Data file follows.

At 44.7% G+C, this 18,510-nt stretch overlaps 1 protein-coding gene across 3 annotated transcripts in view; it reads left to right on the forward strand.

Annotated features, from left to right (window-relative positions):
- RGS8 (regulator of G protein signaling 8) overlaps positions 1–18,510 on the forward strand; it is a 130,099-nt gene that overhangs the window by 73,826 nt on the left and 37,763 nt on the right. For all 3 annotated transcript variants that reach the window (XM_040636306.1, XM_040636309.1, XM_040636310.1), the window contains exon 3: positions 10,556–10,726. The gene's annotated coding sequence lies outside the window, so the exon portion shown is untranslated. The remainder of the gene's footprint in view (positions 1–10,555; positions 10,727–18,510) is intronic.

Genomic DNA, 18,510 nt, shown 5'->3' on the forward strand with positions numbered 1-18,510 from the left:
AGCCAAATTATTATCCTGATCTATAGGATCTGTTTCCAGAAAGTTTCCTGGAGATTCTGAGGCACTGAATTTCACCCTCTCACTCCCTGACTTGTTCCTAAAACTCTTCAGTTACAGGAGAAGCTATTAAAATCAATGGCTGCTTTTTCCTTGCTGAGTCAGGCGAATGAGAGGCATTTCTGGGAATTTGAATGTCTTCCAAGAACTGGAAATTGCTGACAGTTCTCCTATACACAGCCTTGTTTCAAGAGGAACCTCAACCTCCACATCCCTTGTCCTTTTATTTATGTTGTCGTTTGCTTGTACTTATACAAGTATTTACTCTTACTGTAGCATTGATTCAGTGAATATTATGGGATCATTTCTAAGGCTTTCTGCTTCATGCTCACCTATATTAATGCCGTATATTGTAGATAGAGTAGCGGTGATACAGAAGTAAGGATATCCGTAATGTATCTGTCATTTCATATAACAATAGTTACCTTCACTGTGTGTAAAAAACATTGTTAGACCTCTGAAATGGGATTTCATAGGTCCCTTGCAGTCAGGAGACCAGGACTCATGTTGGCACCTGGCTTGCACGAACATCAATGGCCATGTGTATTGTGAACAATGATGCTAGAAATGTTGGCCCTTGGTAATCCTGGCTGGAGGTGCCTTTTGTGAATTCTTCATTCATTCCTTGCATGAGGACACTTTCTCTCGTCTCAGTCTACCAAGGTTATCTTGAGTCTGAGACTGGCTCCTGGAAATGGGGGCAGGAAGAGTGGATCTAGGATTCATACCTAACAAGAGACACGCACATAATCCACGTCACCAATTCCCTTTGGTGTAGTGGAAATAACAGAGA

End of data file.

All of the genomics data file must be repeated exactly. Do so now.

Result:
At 44.7% G+C, this 18,510-nt stretch overlaps 1 protein-coding gene across 3 annotated transcripts in view; it reads left to right on the forward strand.

Annotated features, from left to right (window-relative positions):
- RGS8 (regulator of G protein signaling 8) overlaps positions 1–18,510 on the forward strand; it is a 130,099-nt gene that overhangs the window by 73,826 nt on the left and 37,763 nt on the right. For all 3 annotated transcript variants that reach the window (XM_040636306.1, XM_040636309.1, XM_040636310.1), the window contains exon 3: positions 10,556–10,726. The gene's annotated coding sequence lies outside the window, so the exon portion shown is untranslated. The remainder of the gene's footprint in view (positions 1–10,555; positions 10,727–18,510) is intronic.

Genomic DNA, 18,510 nt, shown 5'->3' on the forward strand with positions numbered 1-18,510 from the left:
AGCCAAATTATTATCCTGATCTATAGGATCTGTTTCCAGAAAGTTTCCTGGAGATTCTGAGGCACTGAATTTCACCCTCTCACTCCCTGACTTGTTCCTAAAACTCTTCAGTTACAGGAGAAGCTATTAAAATCAATGGCTGCTTTTTCCTTGCTGAGTCAGGCGAATGAGAGGCATTTCTGGGAATTTGAATGTCTTCCAAGAACTGGAAATTGCTGACAGTTCTCCTATACACAGCCTTGTTTCAAGAGGAACCTCAACCTCCACATCCCTTGTCCTTTTATTTATGTTGTCGTTTGCTTGTACTTATACAAGTATTTACTCTTACTGTAGCATTGATTCAGTGAATATTATGGGATCATTTCTAAGGCTTTCTGCTTCATGCTCACCTATATTAATGCCGTATATTGTAGATAGAGTAGCGGTGATACAGAAGTAAGGATATCCGTAATGTATCTGTCATTTCATATAACAATAGTTACCTTCACTGTGTGTAAAAAACATTGTTAGACCTCTGAAATGGGATTTCATAGGTCCCTTGCAGTCAGGAGACCAGGACTCATGTTGGCACCTGGCTTGCACGAACATCAATGGCCATGTGTATTGTGAACAATGATGCTAGAAATGTTGGCCCTTGGTAATCCTGGCTGGAGGTGCCTTTTGTGAATTCTTCATTCATTCCTTGCATGAGGACACTTTCTCTCGTCTCAGTCTACCAAGGTTATCTTGAGTCTGAGACTGGCTCCTGGAAATGGGGGCAGGAAGAGTGGATCTAGGATTCATACCTAACAAGAGACACGCACATAATCCACGTCACCAATTCCCTTTGGTGTAGTGGAAATAACAGAGA